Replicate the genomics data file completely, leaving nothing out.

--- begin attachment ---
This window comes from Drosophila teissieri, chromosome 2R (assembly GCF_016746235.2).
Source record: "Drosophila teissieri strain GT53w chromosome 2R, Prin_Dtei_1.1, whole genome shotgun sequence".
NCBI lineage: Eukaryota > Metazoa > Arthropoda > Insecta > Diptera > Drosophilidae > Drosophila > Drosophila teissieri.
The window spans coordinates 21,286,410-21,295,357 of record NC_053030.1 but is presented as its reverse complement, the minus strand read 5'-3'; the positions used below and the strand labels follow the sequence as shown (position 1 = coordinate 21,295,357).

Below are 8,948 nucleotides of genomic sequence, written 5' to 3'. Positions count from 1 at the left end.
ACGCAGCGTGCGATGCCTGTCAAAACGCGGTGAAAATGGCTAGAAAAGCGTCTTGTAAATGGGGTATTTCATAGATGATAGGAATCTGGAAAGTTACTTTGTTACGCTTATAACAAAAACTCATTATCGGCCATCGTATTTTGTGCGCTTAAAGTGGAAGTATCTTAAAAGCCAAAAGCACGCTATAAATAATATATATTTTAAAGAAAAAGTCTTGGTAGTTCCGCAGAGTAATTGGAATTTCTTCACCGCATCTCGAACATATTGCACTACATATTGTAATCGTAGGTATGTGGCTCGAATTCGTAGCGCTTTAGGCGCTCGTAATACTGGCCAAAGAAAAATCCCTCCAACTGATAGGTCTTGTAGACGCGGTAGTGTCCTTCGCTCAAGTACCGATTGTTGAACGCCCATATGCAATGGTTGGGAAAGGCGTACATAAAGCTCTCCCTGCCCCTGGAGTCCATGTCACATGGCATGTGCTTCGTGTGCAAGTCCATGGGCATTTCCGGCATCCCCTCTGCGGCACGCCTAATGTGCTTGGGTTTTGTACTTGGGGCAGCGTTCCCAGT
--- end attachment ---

This window comes from Drosophila teissieri, chromosome 2R (assembly GCF_016746235.2).
Source record: "Drosophila teissieri strain GT53w chromosome 2R, Prin_Dtei_1.1, whole genome shotgun sequence".
NCBI lineage: Eukaryota > Metazoa > Arthropoda > Insecta > Diptera > Drosophilidae > Drosophila > Drosophila teissieri.
The window spans coordinates 21,286,410-21,295,357 of record NC_053030.1 but is presented as its reverse complement, the minus strand read 5'-3'; the positions used below and the strand labels follow the sequence as shown (position 1 = coordinate 21,295,357).

Below are 8,948 nucleotides of genomic sequence, written 5' to 3'. Positions count from 1 at the left end.
ACGCAGCGTGCGATGCCTGTCAAAACGCGGTGAAAATGGCTAGAAAAGCGTCTTGTAAATGGGGTATTTCATAGATGATAGGAATCTGGAAAGTTACTTTGTTACGCTTATAACAAAAACTCATTATCGGCCATCGTATTTTGTGCGCTTAAAGTGGAAGTATCTTAAAAGCCAAAAGCACGCTATAAATAATATATATTTTAAAGAAAAAGTCTTGGTAGTTCCGCAGAGTAATTGGAATTTCTTCACCGCATCTCGAACATATTGCACTACATATTGTAATCGTAGGTATGTGGCTCGAATTCGTAGCGCTTTAGGCGCTCGTAATACTGGCCAAAGAAAAATCCCTCCAACTGATAGGTCTTGTAGACGCGGTAGTGTCCTTCGCTCAAGTACCGATTGTTGAACGCCCATATGCAATGGTTGGGAAAGGCGTACATAAAGCTCTCCCTGCCCCTGGAGTCCATGTCACATGGCATGTGCTTCGTGTGCAAGTCCATGGGCATTTCCGGCATCCCCTCTGCGGCACGCCTAATGTGCTTGGGTTTTGTACTTGGGGCAGCGTTCCCAGT